- Year: 2007
- Author: Hao, Janet Xiaohui
- Journal Name: ProQuest Dissertations and Theses
- Publisher: University of Maryland, College Park
- Published Location: United States -- Maryland
- ISBN: 9780549159964
- Country: United States
State and local governments invested 13% of their revenues on infrastructure in 2002, but existing literature provides only mixed evidence that infrastructure contributes to economic activity. To estimate the effect of infrastructure on the economy, Chapter 1 analyzes how the construction of the Interstate Highway System (IHS) contributed to regional development in the United States by expanding intercity trade, using data on the construction of the IHS, intercity trade and regional economic activities. Empirical results provide evidence that the IHS reduced driving times among cities and subsequently increased intercity trade in the following two ways. First, it increased the volume of trade among existing trading partners. Second, it increased the probability of trade among cities that previously did not trade. Moreover, trade expanded more for nationally traded goods more than for locally traded goods, because the former relied more on the IHS than the latter. By expanding trade, the IHS increased regional output, employment and firm entry.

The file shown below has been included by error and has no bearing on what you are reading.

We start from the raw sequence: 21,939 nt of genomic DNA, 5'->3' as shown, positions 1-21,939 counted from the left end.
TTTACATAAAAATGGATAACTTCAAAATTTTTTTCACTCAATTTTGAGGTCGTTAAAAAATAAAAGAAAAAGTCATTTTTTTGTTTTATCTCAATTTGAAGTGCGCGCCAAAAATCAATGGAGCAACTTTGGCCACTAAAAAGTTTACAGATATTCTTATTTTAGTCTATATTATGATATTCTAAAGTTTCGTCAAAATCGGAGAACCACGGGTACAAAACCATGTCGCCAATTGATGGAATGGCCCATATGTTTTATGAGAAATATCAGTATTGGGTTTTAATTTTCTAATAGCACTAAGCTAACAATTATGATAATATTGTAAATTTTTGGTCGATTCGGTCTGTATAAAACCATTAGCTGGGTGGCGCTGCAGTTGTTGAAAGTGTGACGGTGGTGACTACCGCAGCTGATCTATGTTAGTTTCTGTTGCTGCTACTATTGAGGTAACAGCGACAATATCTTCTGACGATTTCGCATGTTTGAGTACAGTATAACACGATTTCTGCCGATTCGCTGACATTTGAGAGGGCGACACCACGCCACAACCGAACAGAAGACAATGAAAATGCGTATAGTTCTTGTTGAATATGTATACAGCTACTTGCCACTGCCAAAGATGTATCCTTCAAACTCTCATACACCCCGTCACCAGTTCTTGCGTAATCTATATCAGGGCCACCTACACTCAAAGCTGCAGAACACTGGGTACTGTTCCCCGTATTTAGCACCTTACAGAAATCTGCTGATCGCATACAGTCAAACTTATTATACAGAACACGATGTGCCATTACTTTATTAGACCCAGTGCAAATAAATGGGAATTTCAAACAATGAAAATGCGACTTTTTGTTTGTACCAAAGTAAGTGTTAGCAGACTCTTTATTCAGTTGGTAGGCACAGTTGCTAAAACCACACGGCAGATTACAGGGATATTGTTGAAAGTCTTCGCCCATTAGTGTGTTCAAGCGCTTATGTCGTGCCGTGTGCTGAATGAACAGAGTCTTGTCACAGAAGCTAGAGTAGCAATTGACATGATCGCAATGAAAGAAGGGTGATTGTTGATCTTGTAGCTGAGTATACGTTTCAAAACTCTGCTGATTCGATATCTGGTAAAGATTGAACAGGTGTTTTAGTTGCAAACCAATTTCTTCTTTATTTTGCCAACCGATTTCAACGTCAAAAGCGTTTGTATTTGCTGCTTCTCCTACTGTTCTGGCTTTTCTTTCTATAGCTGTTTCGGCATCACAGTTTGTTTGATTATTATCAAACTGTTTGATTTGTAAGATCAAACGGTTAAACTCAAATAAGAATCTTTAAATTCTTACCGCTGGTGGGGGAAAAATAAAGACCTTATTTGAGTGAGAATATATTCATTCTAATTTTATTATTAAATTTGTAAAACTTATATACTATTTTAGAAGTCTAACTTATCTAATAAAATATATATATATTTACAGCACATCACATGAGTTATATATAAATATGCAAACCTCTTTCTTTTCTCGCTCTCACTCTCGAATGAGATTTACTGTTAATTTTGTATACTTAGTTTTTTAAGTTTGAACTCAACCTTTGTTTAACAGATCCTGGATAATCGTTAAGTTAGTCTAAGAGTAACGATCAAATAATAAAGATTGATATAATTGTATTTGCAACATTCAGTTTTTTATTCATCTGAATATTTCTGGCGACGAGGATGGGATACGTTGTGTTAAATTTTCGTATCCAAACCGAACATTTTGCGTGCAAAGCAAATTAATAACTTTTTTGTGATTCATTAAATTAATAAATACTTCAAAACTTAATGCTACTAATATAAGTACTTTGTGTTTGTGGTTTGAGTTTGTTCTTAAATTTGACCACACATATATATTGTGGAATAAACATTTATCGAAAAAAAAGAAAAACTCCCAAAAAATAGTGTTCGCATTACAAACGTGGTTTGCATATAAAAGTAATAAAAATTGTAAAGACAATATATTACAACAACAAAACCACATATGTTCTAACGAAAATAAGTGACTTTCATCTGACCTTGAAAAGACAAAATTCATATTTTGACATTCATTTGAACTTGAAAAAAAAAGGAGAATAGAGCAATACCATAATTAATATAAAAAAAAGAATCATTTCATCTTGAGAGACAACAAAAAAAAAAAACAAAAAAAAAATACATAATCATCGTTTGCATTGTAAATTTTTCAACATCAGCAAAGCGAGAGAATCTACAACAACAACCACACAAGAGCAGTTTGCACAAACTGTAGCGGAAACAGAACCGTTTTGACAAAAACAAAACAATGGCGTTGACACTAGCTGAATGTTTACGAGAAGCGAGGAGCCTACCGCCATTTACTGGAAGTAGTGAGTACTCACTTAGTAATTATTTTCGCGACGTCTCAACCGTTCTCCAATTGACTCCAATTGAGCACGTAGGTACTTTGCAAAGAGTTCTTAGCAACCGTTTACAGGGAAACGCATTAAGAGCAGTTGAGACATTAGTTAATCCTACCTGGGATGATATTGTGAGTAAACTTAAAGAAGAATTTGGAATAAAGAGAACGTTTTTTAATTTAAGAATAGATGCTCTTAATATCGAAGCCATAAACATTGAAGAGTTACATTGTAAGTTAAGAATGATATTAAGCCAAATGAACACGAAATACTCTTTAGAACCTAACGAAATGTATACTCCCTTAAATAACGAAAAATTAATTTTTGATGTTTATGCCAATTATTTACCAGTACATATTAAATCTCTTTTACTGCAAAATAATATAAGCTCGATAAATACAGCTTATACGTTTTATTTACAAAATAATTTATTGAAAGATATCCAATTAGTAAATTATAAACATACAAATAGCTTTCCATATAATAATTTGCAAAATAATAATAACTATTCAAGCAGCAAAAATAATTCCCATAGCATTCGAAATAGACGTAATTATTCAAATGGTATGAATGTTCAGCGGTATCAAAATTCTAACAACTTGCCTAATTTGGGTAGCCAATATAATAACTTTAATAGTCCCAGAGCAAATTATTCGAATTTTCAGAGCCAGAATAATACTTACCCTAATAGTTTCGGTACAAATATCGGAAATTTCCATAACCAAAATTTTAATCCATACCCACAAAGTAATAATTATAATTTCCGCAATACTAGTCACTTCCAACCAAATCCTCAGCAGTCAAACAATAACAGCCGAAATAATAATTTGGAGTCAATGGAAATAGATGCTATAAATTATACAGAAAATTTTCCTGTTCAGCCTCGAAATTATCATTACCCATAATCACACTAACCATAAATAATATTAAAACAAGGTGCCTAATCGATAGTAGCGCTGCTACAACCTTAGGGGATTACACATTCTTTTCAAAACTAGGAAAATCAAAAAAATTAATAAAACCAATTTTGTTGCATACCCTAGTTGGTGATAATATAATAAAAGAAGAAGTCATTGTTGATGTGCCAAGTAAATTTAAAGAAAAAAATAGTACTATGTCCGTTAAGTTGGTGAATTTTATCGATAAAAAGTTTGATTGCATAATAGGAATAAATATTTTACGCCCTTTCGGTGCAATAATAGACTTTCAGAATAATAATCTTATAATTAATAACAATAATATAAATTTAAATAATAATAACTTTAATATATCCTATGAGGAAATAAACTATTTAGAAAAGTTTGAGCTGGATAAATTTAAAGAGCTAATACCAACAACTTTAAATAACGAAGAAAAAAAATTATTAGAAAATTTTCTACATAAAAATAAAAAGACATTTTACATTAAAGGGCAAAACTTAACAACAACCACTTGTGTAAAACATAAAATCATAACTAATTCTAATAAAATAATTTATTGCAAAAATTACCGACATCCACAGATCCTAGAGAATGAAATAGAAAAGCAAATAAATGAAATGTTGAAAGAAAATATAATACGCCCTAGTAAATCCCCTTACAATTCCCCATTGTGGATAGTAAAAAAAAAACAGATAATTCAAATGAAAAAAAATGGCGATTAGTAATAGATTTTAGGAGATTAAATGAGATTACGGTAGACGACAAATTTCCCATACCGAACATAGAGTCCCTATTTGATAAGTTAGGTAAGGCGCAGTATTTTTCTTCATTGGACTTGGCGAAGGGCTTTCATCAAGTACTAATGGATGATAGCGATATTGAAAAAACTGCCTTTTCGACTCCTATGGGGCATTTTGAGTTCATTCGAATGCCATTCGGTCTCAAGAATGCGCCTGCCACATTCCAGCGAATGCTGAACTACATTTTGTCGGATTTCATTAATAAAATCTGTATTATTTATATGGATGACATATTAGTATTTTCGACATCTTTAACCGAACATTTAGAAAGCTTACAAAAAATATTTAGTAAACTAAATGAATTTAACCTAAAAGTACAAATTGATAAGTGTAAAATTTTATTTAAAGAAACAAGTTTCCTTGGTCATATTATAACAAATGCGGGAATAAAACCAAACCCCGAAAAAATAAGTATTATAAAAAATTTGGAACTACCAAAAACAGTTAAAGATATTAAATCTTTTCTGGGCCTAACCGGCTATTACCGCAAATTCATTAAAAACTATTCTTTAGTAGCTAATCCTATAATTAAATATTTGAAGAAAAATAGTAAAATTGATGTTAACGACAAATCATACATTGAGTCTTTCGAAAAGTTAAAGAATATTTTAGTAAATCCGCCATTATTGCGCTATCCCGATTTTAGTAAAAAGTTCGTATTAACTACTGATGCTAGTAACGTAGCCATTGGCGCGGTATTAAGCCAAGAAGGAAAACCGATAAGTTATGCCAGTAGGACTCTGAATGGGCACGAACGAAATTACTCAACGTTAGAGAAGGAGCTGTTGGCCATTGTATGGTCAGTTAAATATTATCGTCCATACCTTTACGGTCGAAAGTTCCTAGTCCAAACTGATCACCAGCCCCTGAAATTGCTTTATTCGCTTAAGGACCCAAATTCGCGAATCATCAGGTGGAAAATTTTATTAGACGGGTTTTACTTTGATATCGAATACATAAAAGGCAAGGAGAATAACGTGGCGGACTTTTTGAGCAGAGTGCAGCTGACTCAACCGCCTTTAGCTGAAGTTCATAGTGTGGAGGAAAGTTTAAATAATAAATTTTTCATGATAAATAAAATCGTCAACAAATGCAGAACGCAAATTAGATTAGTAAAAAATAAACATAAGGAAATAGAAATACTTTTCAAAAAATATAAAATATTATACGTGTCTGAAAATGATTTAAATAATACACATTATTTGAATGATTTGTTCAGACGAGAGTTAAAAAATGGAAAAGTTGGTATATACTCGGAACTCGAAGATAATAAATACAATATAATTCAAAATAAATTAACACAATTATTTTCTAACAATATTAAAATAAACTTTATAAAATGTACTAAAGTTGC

Existing literature provides mixed evidence on whether infrastructure contributes to economic growth, because of a problem of reverse causality--better infrastructure may not lead to higher growth, but regions with higher growth may invest more in infrastructure. Chapter 2 uses an instrumental variable to identify the impact of the construction of infrastructure, focusing on the construction of the Interstate Highway System (IHS). A close link exists between the 1956 Interstate Highway (IH) plan and pre-existing economic prosperity. But both historical evidence and regression analysis show that construction priority among highway segments partly depended on how easy it was to build those segments; and ease of construction is plausibly exogenous to economic growth. We instrument the open-to-traffic time for each segment of highway using construction costs from the 1958 Interstate Cost Estimates. We apply the instrument to estimate the effect of new IH on driving times, and find that an OLS regression under-estimates the effect of IH on driving times.